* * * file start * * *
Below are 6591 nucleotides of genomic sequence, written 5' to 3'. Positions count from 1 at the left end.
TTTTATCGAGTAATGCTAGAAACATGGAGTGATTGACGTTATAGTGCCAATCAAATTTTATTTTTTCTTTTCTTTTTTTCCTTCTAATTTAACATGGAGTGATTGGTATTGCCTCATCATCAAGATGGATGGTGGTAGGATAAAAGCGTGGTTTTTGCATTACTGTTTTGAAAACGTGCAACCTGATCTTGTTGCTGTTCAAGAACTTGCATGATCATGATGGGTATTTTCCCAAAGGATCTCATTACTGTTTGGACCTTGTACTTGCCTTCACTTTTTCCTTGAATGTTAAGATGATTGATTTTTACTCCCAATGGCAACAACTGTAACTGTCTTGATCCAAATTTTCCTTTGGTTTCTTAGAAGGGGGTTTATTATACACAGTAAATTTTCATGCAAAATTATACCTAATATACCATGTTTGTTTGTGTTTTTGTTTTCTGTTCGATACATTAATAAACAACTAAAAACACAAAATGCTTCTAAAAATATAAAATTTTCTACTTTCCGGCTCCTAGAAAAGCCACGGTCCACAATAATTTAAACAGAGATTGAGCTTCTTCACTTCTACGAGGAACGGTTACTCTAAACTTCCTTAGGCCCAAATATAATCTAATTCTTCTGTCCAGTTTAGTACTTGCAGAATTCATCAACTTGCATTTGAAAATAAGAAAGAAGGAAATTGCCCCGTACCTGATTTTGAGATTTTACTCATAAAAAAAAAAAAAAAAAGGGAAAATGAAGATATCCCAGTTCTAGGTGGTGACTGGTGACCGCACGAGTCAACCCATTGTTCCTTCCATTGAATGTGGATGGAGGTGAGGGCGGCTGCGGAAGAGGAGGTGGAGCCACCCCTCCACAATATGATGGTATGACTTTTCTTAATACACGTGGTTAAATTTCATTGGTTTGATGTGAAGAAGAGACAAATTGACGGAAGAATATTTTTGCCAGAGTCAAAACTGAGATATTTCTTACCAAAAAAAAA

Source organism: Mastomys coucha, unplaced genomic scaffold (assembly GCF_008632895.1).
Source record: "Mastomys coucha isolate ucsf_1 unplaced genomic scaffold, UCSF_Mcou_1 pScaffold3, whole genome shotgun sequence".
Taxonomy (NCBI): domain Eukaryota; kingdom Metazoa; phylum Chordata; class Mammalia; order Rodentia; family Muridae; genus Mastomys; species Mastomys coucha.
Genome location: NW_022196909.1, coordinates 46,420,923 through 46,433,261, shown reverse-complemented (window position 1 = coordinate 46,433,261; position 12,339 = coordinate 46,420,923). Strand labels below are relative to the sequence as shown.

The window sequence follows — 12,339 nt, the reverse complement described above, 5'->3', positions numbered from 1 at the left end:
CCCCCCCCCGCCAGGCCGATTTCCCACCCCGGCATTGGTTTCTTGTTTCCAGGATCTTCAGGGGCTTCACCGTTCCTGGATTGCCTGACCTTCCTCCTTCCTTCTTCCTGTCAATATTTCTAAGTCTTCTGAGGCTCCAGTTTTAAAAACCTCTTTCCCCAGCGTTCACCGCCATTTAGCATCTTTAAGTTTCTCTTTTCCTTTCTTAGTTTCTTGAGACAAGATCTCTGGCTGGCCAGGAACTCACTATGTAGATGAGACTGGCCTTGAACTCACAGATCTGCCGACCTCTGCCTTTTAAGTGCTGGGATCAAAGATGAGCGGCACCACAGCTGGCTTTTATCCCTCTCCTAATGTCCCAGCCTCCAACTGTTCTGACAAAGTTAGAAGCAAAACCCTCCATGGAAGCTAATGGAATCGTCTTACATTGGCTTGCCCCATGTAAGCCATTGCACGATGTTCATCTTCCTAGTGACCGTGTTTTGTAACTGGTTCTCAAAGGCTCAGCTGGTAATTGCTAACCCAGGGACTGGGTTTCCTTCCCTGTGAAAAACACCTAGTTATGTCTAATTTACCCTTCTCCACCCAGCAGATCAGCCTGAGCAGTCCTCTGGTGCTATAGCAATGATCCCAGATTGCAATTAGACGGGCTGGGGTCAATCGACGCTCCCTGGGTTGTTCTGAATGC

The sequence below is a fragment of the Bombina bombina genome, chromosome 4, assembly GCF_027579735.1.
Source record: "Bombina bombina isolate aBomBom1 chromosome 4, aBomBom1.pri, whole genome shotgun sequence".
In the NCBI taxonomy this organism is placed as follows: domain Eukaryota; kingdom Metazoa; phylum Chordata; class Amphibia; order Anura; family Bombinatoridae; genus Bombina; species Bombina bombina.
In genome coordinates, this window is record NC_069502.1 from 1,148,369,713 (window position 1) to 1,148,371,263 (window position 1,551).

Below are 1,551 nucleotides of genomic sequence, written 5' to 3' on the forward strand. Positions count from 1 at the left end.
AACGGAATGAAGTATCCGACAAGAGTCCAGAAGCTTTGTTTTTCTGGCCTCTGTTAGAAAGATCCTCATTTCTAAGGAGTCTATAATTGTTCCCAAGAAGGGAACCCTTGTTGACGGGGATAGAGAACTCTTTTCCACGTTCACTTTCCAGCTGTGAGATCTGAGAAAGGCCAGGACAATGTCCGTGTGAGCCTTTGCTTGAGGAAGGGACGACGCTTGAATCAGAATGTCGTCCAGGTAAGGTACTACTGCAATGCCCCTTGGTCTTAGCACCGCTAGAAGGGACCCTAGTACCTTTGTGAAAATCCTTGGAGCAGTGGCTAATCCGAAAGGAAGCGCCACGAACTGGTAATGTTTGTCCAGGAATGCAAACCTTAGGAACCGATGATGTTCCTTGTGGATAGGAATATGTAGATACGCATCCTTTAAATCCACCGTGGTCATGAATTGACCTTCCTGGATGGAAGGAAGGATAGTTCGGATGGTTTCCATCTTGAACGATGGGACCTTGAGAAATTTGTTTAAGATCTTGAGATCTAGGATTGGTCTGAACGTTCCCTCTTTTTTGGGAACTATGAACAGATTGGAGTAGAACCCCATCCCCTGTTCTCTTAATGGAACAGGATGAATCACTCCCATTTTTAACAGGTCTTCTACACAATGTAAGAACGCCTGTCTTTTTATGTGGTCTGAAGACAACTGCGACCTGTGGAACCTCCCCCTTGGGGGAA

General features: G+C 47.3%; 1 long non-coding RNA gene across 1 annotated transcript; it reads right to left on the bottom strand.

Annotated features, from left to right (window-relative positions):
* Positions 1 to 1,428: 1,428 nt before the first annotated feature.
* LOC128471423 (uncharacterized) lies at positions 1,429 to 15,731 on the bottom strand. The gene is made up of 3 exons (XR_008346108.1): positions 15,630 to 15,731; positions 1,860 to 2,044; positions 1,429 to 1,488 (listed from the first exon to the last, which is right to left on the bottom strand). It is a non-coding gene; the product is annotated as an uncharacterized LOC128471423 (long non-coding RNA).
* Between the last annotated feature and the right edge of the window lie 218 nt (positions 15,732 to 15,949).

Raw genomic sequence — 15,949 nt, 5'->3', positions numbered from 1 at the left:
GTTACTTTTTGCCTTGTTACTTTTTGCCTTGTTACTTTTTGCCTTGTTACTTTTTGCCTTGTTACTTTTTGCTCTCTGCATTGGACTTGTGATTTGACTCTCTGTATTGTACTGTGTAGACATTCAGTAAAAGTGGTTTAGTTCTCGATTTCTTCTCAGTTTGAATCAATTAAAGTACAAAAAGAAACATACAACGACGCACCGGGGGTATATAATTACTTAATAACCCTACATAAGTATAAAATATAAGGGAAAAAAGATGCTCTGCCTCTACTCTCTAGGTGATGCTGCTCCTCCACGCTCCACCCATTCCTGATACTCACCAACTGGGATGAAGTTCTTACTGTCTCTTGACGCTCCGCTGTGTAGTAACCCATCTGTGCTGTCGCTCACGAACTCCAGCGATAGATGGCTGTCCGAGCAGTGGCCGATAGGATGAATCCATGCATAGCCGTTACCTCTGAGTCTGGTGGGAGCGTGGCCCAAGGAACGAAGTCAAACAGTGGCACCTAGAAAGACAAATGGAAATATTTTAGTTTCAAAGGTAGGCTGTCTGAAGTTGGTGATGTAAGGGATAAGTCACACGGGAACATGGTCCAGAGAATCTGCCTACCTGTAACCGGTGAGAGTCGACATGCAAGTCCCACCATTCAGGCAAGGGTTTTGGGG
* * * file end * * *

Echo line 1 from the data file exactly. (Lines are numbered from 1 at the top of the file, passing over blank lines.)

Below are 6591 nucleotides of genomic sequence, written 5' to 3'. Positions count from 1 at the left end.